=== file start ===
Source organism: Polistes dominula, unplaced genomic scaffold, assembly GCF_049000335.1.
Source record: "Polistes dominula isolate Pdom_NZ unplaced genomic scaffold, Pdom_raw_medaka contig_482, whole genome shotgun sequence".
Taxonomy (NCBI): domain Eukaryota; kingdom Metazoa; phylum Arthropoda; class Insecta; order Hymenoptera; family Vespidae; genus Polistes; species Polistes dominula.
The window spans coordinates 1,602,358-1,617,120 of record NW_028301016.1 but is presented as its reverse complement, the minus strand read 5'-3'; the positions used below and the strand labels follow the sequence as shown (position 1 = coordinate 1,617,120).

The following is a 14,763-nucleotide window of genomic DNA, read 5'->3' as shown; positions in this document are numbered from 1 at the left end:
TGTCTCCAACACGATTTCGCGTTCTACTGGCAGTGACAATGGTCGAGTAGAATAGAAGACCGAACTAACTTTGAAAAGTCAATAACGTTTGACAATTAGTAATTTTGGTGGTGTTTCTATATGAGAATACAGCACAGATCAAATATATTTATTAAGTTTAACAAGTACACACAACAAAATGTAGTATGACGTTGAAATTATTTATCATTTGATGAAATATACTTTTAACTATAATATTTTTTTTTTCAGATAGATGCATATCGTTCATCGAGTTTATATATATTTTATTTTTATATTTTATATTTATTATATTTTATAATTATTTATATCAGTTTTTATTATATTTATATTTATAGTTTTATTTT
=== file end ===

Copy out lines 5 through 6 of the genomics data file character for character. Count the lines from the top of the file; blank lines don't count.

The following is a 14,763-nucleotide window of genomic DNA, read 5'->3' as shown; positions in this document are numbered from 1 at the left end:
TGTCTCCAACACGATTTCGCGTTCTACTGGCAGTGACAATGGTCGAGTAGAATAGAAGACCGAACTAACTTTGAAAAGTCAATAACGTTTGACAATTAGTAATTTTGGTGGTGTTTCTATATGAGAATACAGCACAGATCAAATATATTTATTAAGTTTAACAAGTACACACAACAAAATGTAGTATGACGTTGAAATTATTTATCATTTGATGAAATATACTTTTAACTATAATATTTTTTTTTTCAGATAGATGCATATCGTTCATCGAGTTTATATATATTTTATTTTTATATTTTATATTTATTATATTTTATAATTATTTATATCAGTTTTTATTATATTTATATTTATAGTTTTATTTT